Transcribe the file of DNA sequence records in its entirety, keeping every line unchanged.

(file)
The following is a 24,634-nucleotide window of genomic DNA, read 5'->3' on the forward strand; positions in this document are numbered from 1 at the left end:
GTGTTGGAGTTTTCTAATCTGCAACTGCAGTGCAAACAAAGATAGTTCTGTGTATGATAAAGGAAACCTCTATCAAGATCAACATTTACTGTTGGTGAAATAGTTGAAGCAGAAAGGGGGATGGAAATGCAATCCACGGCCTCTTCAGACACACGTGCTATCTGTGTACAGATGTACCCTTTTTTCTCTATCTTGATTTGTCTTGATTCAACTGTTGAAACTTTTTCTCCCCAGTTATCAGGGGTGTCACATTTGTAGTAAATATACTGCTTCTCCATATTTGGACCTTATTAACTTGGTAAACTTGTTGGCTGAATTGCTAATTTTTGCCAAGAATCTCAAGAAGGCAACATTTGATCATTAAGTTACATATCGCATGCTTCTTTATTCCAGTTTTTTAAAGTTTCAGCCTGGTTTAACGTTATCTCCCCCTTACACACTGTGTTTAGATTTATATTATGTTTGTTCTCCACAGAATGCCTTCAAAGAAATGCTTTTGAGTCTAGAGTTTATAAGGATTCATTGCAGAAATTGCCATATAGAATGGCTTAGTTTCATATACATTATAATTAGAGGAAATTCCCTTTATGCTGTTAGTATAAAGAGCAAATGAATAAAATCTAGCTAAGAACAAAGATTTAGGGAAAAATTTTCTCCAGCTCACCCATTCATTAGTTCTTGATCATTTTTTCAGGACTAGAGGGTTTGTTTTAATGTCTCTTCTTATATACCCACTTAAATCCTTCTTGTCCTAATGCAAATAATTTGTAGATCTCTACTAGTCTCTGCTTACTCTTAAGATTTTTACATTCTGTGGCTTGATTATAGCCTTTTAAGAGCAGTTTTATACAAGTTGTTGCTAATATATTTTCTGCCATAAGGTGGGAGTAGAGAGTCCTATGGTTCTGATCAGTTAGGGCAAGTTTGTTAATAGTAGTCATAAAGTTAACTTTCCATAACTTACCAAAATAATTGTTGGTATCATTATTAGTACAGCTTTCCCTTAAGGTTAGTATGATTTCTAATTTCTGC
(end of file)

The following is a 24,634-nucleotide window of genomic DNA, read 5'->3' on the forward strand; positions in this document are numbered from 1 at the left end:
GTGTTGGAGTTTTCTAATCTGCAACTGCAGTGCAAACAAAGATAGTTCTGTGTATGATAAAGGAAACCTCTATCAAGATCAACATTTACTGTTGGTGAAATAGTTGAAGCAGAAAGGGGGATGGAAATGCAATCCACGGCCTCTTCAGACACACGTGCTATCTGTGTACAGATGTACCCTTTTTTCTCTATCTTGATTTGTCTTGATTCAACTGTTGAAACTTTTTCTCCCCAGTTATCAGGGGTGTCACATTTGTAGTAAATATACTGCTTCTCCATATTTGGACCTTATTAACTTGGTAAACTTGTTGGCTGAATTGCTAATTTTTGCCAAGAATCTCAAGAAGGCAACATTTGATCATTAAGTTACATATCGCATGCTTCTTTATTCCAGTTTTTTAAAGTTTCAGCCTGGTTTAACGTTATCTCCCCCTTACACACTGTGTTTAGATTTATATTATGTTTGTTCTCCACAGAATGCCTTCAAAGAAATGCTTTTGAGTCTAGAGTTTATAAGGATTCATTGCAGAAATTGCCATATAGAATGGCTTAGTTTCATATACATTATAATTAGAGGAAATTCCCTTTATGCTGTTAGTATAAAGAGCAAATGAATAAAATCTAGCTAAGAACAAAGATTTAGGGAAAAATTTTCTCCAGCTCACCCATTCATTAGTTCTTGATCATTTTTTCAGGACTAGAGGGTTTGTTTTAATGTCTCTTCTTATATACCCACTTAAATCCTTCTTGTCCTAATGCAAATAATTTGTAGATCTCTACTAGTCTCTGCTTACTCTTAAGATTTTTACATTCTGTGGCTTGATTATAGCCTTTTAAGAGCAGTTTTATACAAGTTGTTGCTAATATATTTTCTGCCATAAGGTGGGAGTAGAGAGTCCTATGGTTCTGATCAGTTAGGGCAAGTTTGTTAATAGTAGTCATAAAGTTAACTTTCCATAACTTACCAAAATAATTGTTGGTATCATTATTAGTACAGCTTTCCCTTAAGGTTAGTATGATTTCTAATTTCTGC